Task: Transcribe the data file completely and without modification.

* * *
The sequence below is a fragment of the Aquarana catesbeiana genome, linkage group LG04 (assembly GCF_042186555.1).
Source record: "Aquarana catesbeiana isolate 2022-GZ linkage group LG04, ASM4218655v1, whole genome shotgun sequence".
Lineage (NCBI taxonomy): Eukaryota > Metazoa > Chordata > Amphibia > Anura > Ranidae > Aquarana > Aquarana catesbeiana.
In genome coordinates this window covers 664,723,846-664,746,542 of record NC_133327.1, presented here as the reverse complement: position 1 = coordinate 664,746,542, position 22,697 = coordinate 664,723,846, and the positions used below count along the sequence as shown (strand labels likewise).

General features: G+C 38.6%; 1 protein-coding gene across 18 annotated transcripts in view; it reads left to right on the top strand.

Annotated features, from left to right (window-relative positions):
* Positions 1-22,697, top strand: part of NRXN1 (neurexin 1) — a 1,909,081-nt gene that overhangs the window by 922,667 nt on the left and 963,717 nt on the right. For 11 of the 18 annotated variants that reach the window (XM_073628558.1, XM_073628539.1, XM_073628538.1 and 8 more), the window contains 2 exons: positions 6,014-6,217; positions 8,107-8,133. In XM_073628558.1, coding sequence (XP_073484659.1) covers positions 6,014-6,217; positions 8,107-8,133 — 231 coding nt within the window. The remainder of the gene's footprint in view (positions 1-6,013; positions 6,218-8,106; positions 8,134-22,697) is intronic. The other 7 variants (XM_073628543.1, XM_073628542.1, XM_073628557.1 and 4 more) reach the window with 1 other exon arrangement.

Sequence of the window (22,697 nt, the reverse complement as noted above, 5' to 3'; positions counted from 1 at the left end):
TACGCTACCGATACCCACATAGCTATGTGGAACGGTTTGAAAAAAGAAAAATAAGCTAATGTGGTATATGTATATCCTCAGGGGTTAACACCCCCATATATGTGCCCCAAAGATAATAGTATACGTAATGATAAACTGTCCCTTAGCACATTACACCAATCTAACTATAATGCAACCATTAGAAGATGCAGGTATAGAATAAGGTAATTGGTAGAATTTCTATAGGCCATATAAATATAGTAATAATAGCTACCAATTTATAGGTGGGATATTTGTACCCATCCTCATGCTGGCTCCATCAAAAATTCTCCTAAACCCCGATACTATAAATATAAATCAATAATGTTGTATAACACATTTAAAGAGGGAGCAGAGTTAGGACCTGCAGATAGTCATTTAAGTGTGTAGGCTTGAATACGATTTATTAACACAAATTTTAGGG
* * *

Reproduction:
The sequence below is a fragment of the Aquarana catesbeiana genome, linkage group LG04 (assembly GCF_042186555.1).
Source record: "Aquarana catesbeiana isolate 2022-GZ linkage group LG04, ASM4218655v1, whole genome shotgun sequence".
Lineage (NCBI taxonomy): Eukaryota > Metazoa > Chordata > Amphibia > Anura > Ranidae > Aquarana > Aquarana catesbeiana.
In genome coordinates this window covers 664,723,846-664,746,542 of record NC_133327.1, presented here as the reverse complement: position 1 = coordinate 664,746,542, position 22,697 = coordinate 664,723,846, and the positions used below count along the sequence as shown (strand labels likewise).

General features: G+C 38.6%; 1 protein-coding gene across 18 annotated transcripts in view; it reads left to right on the top strand.

Annotated features, from left to right (window-relative positions):
* Positions 1-22,697, top strand: part of NRXN1 (neurexin 1) — a 1,909,081-nt gene that overhangs the window by 922,667 nt on the left and 963,717 nt on the right. For 11 of the 18 annotated variants that reach the window (XM_073628558.1, XM_073628539.1, XM_073628538.1 and 8 more), the window contains 2 exons: positions 6,014-6,217; positions 8,107-8,133. In XM_073628558.1, coding sequence (XP_073484659.1) covers positions 6,014-6,217; positions 8,107-8,133 — 231 coding nt within the window. The remainder of the gene's footprint in view (positions 1-6,013; positions 6,218-8,106; positions 8,134-22,697) is intronic. The other 7 variants (XM_073628543.1, XM_073628542.1, XM_073628557.1 and 4 more) reach the window with 1 other exon arrangement.

Sequence of the window (22,697 nt, the reverse complement as noted above, 5' to 3'; positions counted from 1 at the left end):
TACGCTACCGATACCCACATAGCTATGTGGAACGGTTTGAAAAAAGAAAAATAAGCTAATGTGGTATATGTATATCCTCAGGGGTTAACACCCCCATATATGTGCCCCAAAGATAATAGTATACGTAATGATAAACTGTCCCTTAGCACATTACACCAATCTAACTATAATGCAACCATTAGAAGATGCAGGTATAGAATAAGGTAATTGGTAGAATTTCTATAGGCCATATAAATATAGTAATAATAGCTACCAATTTATAGGTGGGATATTTGTACCCATCCTCATGCTGGCTCCATCAAAAATTCTCCTAAACCCCGATACTATAAATATAAATCAATAATGTTGTATAACACATTTAAAGAGGGAGCAGAGTTAGGACCTGCAGATAGTCATTTAAGTGTGTAGGCTTGAATACGATTTATTAACACAAATTTTAGGG